Navigation Links
Mice that 'smell' light could help us better understand olfaction
Date:10/17/2010

CAMBRIDGE, Mass. -- Harvard University neurobiologists have created mice that can "smell" light, providing a potent new tool that could help researchers better understand the neural basis of olfaction.

The work, described this week in the journal Nature Neuroscience, has implications for the future study of smell and of complex perception systems that do not lend themselves to easy study with traditional methods.

"It makes intuitive sense to use odors to study smell," says Venkatesh N. Murthy, professor of molecular and cellular biology at Harvard. "However, odors are so chemically complex that it is extremely difficult to isolate the neural circuits underlying smell that way."

Murthy and his colleagues at Harvard and Cold Spring Harbor Laboratory used light instead, applying the infant field of optogenetics to the question of how cells in the brain differentiate between odors.

Optogenetic techniques integrate light-reactive proteins into systems that usually sense inputs other than light. Murthy and his colleagues integrated these proteins, called channelrhodopsins, into the olfactory systems of mice, creating animals in which smell pathways were activated not by odors, but rather by light.

"In order to tease apart how the brain perceives differences in odors, it seemed most reasonable to look at the patterns of activation in the brain," Murthy says. "But it is hard to trace these patterns using olfactory stimuli, since odors are very diverse and often quite subtle. So we asked: What if we make the nose act like a retina?"

With the optogenetically engineered animal, the scientists were able to characterize the patterns of activation in the olfactory bulb, the brain region that receives information directly from the nose. Because light input can easily be controlled, they were able to design a series of experiments stimulating specific sensory neurons in the nose and looking at the patterns of activation downstream in the olfactory bulb.

"The first question was how the processing is organized, and how similar inputs are processed by adjacent cells in the brain," Murthy says.

But it turns out that the spatial organization of olfactory information in the brain does not fully explain our ability to sense odors. The temporal organization of olfactory information sheds additional light on how we perceive odors. In addition to characterizing the spatial organization of the olfactory bulb, the new study shows how the timing of the "sniff" plays a large part in how odors are perceived.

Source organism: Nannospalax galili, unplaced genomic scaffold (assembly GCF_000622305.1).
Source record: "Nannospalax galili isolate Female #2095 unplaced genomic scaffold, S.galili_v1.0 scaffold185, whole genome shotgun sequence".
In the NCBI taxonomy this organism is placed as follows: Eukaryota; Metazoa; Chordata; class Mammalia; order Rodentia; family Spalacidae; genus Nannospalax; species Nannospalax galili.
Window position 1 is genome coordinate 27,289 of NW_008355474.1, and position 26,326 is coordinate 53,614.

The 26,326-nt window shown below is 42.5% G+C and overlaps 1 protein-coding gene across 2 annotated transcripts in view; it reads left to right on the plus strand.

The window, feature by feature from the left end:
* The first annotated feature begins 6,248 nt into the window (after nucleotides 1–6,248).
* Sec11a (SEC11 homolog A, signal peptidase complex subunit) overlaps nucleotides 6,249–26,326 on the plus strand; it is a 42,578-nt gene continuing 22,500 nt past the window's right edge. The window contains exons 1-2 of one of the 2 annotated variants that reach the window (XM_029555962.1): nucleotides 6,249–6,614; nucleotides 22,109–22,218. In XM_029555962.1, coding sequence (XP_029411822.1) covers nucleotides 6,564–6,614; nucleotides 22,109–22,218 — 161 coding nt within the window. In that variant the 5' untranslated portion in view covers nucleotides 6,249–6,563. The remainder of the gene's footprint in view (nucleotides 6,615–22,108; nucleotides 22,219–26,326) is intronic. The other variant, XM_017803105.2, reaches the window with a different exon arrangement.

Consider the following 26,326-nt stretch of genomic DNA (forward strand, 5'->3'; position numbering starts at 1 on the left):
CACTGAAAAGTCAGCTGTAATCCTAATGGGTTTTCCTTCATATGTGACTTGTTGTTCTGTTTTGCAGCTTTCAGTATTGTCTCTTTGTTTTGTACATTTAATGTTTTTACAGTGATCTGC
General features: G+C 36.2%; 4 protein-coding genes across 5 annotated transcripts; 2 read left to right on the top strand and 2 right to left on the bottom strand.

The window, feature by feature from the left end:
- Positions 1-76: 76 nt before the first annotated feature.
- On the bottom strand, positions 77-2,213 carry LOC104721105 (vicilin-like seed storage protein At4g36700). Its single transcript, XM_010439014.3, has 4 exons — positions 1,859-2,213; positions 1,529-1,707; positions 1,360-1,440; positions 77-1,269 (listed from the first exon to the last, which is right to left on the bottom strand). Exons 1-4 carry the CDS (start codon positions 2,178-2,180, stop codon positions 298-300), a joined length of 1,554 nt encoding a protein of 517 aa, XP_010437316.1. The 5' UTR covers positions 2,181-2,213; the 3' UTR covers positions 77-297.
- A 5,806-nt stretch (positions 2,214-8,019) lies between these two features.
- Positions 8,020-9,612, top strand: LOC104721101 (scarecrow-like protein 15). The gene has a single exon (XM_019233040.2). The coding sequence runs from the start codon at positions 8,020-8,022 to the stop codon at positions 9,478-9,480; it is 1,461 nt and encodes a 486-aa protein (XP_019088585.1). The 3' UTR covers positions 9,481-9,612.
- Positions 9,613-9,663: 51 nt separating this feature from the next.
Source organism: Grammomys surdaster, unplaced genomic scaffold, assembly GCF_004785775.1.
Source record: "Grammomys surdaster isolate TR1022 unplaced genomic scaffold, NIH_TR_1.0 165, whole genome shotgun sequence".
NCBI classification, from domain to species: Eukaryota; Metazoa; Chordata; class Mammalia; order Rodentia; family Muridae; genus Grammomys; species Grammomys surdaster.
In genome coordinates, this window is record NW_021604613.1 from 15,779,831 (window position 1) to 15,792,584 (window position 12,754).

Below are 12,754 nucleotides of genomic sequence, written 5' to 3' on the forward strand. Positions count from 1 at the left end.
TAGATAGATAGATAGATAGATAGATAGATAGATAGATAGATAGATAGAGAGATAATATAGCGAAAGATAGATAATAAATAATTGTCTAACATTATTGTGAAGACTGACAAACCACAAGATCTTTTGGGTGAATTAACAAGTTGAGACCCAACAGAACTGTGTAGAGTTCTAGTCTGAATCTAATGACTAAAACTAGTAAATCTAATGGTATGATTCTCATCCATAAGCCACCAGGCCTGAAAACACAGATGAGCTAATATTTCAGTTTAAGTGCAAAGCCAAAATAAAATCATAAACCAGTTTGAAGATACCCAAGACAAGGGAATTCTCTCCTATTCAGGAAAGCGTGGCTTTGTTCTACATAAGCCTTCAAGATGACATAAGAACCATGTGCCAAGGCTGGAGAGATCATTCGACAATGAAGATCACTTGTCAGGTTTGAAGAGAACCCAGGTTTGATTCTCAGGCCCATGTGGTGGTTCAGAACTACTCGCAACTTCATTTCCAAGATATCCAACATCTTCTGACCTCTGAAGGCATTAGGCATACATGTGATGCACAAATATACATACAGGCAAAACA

The paper has implications not only for future study of the olfactory system, but more generally for teasing out the underlying neural circuits of other systems.


'/>"/>

Contact: Steve Bradt
steve_bradt@harvard.edu
617-496-8070
Harvard University
Source:Eurekalert

Related biology news :

1. New findings on taste and smell
2. Could smell play a role in the origin of new bird species?
3. Smelling the scenery in stereo
4. Monell Center joins with CAS to host Beijing meeting on taste and smell research
5. How the 100th protein structure solved at Diamond impacts our understanding of how insects smell
6. Stop and smell the flowers -- the scent really can soothe stress
7. Penn State entomologists seek fungus to blunt mosquitoes sense of smell
8. New findings in taste and smell
9. Rice University psychologist finds womens brains recognize, encode smell of male sexual sweat
10. Bumblebees learn the sweet smell of foraging success
11. Deprived of a sense of smell, worms live longer
Post Your Comments:
*Name:
*Comment:
*Email:
(Date:4/26/2016)... and LONDON , April 26, ... of EdgeVerve Systems, a product subsidiary of Infosys ... announced a partnership to integrate the Onegini mobile ...      (Logo: http://photos.prnewswire.com/prnh/20151104/283829LOGO ) ... customers enhanced security to access and transact across ...
(Date:4/15/2016)... April 15, 2016  A new partnership announced ... accurate underwriting decisions in a fraction of the ... priced and high-value life insurance policies to consumers ... With Force Diagnostics, rapid testing (A1C, Cotinine ... readings (blood pressure, weight, pulse, BMI, and activity ...
(Date:4/13/2016)... -- IMPOWER physicians supporting Medicaid patients in Central ... in telehealth thanks to a new partnership with higi. ... patients can routinely track key health measurements, such as ... when they opt in, share them with IMPOWER clinicians ... retail location at no cost. By leveraging this data, ...
Breaking Biology News(10 mins):
(Date:6/27/2016)... , June 27, 2016  Sequenom, Inc. (NASDAQ: ... to enabling healthier lives through the development of innovative ... of the United States denied ... that the claims of Sequenom,s U.S. Patent No. 6,258,540 ... eligibility criteria established by the Supreme Court,s Mayo Collaborative ...
(Date:6/27/2016)... -- Liquid Biotech USA , Inc. ... Research Agreement with The University of Pennsylvania ("PENN") ... patients.  The funding will be used to assess ... outcomes in cancer patients undergoing a variety of ... to support the design of a therapeutic, decision-making ...
(Date:6/24/2016)... , ... June 24, 2016 , ... Researchers at the ... commonly-identified miRNAs in people with peritoneal or pleural mesothelioma. Their findings are the subject ... it now. , Diagnostic biomarkers are signposts in the blood, lung fluid or ...
(Date:6/23/2016)... 23, 2016 A person commits a crime, and ... to track the criminal down. An outbreak of ... Drug Administration (FDA) uses DNA evidence to track down the ... Sound far-fetched? It,s not. The FDA has increasingly used a ... of foodborne illnesses. Put as simply as possible, whole genome ...
Breaking Biology Technology: